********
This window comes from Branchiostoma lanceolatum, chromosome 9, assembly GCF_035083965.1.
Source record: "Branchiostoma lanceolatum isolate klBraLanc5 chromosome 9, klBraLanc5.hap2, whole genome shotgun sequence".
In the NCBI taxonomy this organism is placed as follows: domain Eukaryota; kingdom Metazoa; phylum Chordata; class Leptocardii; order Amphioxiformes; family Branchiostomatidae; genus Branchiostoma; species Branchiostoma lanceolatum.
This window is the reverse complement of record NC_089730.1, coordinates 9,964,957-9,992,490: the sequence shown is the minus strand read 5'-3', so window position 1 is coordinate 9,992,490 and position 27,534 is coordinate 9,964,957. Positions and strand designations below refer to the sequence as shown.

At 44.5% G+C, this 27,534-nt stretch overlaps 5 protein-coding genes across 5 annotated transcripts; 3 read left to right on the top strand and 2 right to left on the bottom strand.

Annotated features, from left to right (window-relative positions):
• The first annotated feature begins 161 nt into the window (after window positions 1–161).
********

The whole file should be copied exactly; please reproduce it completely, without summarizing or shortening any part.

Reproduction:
This window comes from Branchiostoma lanceolatum, chromosome 9, assembly GCF_035083965.1.
Source record: "Branchiostoma lanceolatum isolate klBraLanc5 chromosome 9, klBraLanc5.hap2, whole genome shotgun sequence".
In the NCBI taxonomy this organism is placed as follows: domain Eukaryota; kingdom Metazoa; phylum Chordata; class Leptocardii; order Amphioxiformes; family Branchiostomatidae; genus Branchiostoma; species Branchiostoma lanceolatum.
This window is the reverse complement of record NC_089730.1, coordinates 9,964,957-9,992,490: the sequence shown is the minus strand read 5'-3', so window position 1 is coordinate 9,992,490 and position 27,534 is coordinate 9,964,957. Positions and strand designations below refer to the sequence as shown.

At 44.5% G+C, this 27,534-nt stretch overlaps 5 protein-coding genes across 5 annotated transcripts; 3 read left to right on the top strand and 2 right to left on the bottom strand.

Annotated features, from left to right (window-relative positions):
• The first annotated feature begins 161 nt into the window (after window positions 1–161).